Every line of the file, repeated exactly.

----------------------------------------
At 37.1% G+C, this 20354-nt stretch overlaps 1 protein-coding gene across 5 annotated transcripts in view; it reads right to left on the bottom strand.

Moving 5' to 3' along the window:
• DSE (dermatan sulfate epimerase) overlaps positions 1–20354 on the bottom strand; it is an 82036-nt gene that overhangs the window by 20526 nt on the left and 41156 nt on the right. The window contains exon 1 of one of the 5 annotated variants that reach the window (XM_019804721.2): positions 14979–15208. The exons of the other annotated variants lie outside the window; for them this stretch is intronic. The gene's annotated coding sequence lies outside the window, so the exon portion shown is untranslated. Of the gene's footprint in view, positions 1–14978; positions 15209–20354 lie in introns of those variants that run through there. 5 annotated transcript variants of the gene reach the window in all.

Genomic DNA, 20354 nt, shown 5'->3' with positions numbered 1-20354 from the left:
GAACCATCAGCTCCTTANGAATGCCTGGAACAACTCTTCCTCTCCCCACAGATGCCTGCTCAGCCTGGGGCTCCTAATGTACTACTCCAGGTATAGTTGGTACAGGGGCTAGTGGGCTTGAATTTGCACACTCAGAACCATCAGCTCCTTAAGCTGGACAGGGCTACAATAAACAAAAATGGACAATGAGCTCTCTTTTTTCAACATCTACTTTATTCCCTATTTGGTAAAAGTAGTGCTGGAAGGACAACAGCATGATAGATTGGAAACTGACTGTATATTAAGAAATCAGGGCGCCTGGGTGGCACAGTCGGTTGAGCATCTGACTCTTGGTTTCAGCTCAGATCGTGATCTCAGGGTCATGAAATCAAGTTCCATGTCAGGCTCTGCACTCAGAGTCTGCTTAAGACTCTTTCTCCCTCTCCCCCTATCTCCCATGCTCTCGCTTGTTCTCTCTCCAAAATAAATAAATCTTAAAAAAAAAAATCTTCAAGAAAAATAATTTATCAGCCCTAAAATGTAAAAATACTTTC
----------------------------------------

At 37.1% G+C, this 20354-nt stretch overlaps 1 protein-coding gene across 5 annotated transcripts in view; it reads right to left on the bottom strand.

Moving 5' to 3' along the window:
• DSE (dermatan sulfate epimerase) overlaps positions 1–20354 on the bottom strand; it is an 82036-nt gene that overhangs the window by 20526 nt on the left and 41156 nt on the right. The window contains exon 1 of one of the 5 annotated variants that reach the window (XM_019804721.2): positions 14979–15208. The exons of the other annotated variants lie outside the window; for them this stretch is intronic. The gene's annotated coding sequence lies outside the window, so the exon portion shown is untranslated. Of the gene's footprint in view, positions 1–14978; positions 15209–20354 lie in introns of those variants that run through there. 5 annotated transcript variants of the gene reach the window in all.

Genomic DNA, 20354 nt, shown 5'->3' with positions numbered 1-20354 from the left:
GAACCATCAGCTCCTTANGAATGCCTGGAACAACTCTTCCTCTCCCCACAGATGCCTGCTCAGCCTGGGGCTCCTAATGTACTACTCCAGGTATAGTTGGTACAGGGGCTAGTGGGCTTGAATTTGCACACTCAGAACCATCAGCTCCTTAAGCTGGACAGGGCTACAATAAACAAAAATGGACAATGAGCTCTCTTTTTTCAACATCTACTTTATTCCCTATTTGGTAAAAGTAGTGCTGGAAGGACAACAGCATGATAGATTGGAAACTGACTGTATATTAAGAAATCAGGGCGCCTGGGTGGCACAGTCGGTTGAGCATCTGACTCTTGGTTTCAGCTCAGATCGTGATCTCAGGGTCATGAAATCAAGTTCCATGTCAGGCTCTGCACTCAGAGTCTGCTTAAGACTCTTTCTCCCTCTCCCCCTATCTCCCATGCTCTCGCTTGTTCTCTCTCCAAAATAAATAAATCTTAAAAAAAAAAATCTTCAAGAAAAATAATTTATCAGCCCTAAAATGTAAAAATACTTTC